A form of liver disease has quickly emerged as a public health threat

Living with Non-Alcoholic Fatty Liver Disease: Renee Terney’s Journey

A Silent Killer

Non-alcoholic fatty liver disease (NAFLD) is a silent killer, with some patients not experiencing any symptoms for years. That was the case for Sheraden resident Renee Terney, who had no idea what was wrong until she underwent a blood test and further diagnostic tests confirmed her diagnosis. With extensive damage done to her liver, doctors realized that a transplant was likely necessary to save her life.

The Causes of NAFLD

At the root of NAFLD is poor diet, a sedentary lifestyle, and obesity. In most cases, behavior modification like exercise and improved diet can slow or even reverse the progression of the disease. Unfortunately, there are no medications to assist with treatment, and its severe and advanced forms can lead to conditions identical to those caused by alcoholism.

The Shortage of Donated Organs

For patients in need of a transplant, time is of the essence with only 6,500 transplants performed each year out of 17,000 people on the waiting list. According to the American Liver Foundation, non-alcoholic fatty liver is already “the most common liver disease in most of the Western World” affecting 30 million Americans and counting.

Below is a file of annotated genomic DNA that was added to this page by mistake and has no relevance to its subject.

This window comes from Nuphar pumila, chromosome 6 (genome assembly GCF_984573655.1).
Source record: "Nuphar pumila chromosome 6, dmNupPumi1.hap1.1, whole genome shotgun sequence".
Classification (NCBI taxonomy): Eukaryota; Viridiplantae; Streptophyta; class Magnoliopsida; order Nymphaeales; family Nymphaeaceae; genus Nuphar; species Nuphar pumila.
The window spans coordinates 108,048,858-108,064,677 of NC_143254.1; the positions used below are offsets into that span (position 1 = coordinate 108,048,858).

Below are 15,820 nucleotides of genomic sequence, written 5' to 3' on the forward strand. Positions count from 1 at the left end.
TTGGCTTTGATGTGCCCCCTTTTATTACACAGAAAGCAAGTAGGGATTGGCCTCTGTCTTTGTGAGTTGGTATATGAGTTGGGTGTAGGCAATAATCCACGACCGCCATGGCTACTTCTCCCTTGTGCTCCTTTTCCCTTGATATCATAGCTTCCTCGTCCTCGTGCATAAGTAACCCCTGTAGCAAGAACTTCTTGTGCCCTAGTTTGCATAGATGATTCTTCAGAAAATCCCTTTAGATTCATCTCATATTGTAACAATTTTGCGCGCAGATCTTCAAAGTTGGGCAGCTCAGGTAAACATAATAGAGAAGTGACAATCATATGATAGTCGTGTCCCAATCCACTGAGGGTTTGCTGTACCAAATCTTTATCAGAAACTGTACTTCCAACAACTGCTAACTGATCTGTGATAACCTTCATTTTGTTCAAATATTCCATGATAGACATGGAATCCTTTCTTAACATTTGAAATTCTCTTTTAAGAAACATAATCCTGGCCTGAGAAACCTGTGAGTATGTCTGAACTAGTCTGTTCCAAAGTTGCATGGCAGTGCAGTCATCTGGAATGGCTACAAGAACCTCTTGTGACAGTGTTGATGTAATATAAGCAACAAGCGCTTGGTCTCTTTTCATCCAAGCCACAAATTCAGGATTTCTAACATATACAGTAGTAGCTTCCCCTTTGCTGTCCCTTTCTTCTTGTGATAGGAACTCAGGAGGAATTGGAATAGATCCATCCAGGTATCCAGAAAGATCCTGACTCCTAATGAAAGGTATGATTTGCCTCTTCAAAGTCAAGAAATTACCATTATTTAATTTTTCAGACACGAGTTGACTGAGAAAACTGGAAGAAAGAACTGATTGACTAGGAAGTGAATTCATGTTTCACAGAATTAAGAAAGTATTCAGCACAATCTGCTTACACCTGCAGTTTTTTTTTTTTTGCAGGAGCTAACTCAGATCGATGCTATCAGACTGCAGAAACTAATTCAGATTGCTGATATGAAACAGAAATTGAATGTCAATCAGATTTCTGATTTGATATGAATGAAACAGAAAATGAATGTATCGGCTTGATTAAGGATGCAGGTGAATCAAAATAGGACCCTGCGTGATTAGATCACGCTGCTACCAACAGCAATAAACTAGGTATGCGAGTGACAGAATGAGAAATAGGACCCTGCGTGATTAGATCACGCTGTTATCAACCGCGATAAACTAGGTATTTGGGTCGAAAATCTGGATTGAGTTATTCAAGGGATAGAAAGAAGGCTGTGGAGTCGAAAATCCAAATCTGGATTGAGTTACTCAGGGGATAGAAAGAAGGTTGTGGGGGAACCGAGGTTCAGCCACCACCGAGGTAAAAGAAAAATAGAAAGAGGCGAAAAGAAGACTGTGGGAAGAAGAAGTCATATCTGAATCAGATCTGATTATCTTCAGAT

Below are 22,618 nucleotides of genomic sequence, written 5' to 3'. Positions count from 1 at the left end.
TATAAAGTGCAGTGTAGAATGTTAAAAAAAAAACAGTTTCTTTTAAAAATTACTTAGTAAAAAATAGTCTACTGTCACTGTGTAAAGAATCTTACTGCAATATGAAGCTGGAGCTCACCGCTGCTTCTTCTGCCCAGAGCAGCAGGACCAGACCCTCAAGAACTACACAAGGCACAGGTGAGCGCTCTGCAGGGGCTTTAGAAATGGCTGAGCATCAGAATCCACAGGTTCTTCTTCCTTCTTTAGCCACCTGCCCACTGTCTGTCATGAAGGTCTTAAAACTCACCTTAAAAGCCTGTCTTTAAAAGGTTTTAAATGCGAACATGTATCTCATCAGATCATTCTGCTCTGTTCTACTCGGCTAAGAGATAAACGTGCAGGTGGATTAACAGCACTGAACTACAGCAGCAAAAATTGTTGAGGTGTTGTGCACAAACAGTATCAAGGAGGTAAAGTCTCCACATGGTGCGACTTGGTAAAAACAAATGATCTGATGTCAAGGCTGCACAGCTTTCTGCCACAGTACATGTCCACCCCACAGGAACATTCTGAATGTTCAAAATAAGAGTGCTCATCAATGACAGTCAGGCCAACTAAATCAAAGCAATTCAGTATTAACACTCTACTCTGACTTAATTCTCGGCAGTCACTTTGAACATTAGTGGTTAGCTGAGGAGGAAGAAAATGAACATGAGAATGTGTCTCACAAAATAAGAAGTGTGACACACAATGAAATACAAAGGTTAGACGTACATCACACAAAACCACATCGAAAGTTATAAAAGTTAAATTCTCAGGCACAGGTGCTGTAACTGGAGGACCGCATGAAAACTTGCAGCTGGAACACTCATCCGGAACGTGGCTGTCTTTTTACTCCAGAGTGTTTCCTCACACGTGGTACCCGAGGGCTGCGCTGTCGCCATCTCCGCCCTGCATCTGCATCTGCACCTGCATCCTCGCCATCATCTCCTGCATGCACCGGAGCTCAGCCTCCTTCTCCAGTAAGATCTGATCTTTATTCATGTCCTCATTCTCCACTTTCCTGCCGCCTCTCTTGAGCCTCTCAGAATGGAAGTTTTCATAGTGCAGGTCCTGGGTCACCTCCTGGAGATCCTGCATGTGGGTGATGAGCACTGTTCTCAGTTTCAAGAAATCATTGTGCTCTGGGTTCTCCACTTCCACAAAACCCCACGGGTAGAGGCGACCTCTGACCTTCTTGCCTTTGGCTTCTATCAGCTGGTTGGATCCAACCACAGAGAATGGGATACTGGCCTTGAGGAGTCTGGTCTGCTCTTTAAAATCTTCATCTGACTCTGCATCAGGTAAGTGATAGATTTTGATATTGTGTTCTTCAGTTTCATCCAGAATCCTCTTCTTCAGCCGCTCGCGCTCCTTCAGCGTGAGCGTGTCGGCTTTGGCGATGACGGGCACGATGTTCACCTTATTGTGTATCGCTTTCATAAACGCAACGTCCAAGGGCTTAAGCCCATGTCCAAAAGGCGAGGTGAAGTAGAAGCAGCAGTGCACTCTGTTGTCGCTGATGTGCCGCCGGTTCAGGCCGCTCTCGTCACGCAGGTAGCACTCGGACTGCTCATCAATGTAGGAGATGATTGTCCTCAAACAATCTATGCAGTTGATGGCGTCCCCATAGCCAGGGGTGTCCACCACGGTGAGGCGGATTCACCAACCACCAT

An Inspiration to Keep Going

Renee credits her partner Nancy Burns with supporting her fight, as well as her five adopted children who served as an inspiration to her. Now more than a year after her transplant surgery, Renee is feeling great.

Raising Awareness About NAFLD

Though heart disease, hypertension, and type 2 diabetes have been long been the subjects of public awareness campaigns, NAFLD remains largely unknown and misunderstood among the U.S population. It doesn’t help that obesity has become increasingly prevalent in recent decades, as it puts people at risk not only for NAFLD but also cardiovascular diseases and other health conditions. The urgency to raise awareness about this issue cannot be understated – especially when it comes to children and teenagers who have an ever increasing risk of developing fatty liver disease and facing premature death from the condition.

Read more here: http://www.mcclatchydc.com/2014/06/29/231842/a-form-of-liver-disease-has-quickly.html


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